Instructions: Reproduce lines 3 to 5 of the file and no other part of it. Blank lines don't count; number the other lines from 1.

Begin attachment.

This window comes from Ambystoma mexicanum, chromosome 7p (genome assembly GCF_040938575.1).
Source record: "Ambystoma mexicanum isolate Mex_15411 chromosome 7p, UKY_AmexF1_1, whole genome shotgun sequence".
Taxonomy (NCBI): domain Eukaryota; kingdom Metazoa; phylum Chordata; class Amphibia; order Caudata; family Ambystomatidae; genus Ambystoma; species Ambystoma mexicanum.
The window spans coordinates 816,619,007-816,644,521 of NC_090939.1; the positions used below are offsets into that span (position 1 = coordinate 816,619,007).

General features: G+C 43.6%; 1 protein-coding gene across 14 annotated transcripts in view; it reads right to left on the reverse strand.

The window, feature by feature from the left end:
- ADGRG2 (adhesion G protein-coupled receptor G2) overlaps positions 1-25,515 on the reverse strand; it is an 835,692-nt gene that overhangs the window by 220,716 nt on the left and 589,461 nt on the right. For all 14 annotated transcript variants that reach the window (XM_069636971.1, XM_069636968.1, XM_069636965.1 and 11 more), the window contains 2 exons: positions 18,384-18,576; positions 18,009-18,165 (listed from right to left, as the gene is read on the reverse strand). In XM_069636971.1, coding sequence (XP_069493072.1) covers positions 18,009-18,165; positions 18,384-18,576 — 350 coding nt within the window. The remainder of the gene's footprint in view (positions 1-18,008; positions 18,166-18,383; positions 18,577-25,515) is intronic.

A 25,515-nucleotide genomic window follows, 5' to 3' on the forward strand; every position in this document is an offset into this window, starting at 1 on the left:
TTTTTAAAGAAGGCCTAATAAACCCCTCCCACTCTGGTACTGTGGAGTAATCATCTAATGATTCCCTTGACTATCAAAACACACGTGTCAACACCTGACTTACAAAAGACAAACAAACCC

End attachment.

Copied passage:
Taxonomy (NCBI): domain Eukaryota; kingdom Metazoa; phylum Chordata; class Amphibia; order Caudata; family Ambystomatidae; genus Ambystoma; species Ambystoma mexicanum.
The window spans coordinates 816,619,007-816,644,521 of NC_090939.1; the positions used below are offsets into that span (position 1 = coordinate 816,619,007).

General features: G+C 43.6%; 1 protein-coding gene across 14 annotated transcripts in view; it reads right to left on the reverse strand.